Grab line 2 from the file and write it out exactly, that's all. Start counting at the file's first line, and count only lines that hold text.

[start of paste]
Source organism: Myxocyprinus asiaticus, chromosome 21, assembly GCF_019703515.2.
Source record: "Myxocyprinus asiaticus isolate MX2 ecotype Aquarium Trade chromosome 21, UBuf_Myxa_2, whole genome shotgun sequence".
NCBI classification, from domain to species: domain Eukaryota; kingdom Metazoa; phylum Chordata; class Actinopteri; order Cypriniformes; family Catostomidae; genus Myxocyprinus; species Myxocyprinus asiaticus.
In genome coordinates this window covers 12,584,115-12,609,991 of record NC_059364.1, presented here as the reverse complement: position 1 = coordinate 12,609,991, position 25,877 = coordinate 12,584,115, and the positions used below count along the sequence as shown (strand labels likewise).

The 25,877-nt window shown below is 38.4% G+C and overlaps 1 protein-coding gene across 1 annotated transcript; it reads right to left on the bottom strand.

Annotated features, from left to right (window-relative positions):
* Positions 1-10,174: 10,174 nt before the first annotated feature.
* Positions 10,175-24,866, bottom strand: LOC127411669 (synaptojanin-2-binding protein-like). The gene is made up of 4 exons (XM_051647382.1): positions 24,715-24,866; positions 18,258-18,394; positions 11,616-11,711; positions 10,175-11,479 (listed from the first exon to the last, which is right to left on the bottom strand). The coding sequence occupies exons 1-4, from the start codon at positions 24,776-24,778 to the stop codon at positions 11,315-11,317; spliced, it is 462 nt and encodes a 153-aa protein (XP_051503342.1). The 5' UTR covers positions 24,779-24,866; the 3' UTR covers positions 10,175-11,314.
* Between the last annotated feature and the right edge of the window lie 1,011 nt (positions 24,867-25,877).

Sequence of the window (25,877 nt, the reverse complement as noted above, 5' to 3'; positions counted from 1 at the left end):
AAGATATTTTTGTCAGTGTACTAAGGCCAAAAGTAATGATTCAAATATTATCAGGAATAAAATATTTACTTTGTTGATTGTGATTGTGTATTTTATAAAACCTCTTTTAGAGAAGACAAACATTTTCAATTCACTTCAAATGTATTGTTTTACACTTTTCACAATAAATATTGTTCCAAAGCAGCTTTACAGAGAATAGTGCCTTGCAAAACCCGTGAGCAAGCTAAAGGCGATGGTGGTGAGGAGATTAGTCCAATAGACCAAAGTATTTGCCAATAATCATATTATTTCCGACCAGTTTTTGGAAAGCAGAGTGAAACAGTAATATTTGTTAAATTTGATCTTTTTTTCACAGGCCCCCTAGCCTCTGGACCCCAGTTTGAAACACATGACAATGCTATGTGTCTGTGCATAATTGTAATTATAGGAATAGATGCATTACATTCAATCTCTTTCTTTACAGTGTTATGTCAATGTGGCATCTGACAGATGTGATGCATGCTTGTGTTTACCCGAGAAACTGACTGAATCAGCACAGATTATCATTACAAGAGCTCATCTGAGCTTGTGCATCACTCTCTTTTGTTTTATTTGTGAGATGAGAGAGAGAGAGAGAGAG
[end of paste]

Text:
Source record: "Myxocyprinus asiaticus isolate MX2 ecotype Aquarium Trade chromosome 21, UBuf_Myxa_2, whole genome shotgun sequence".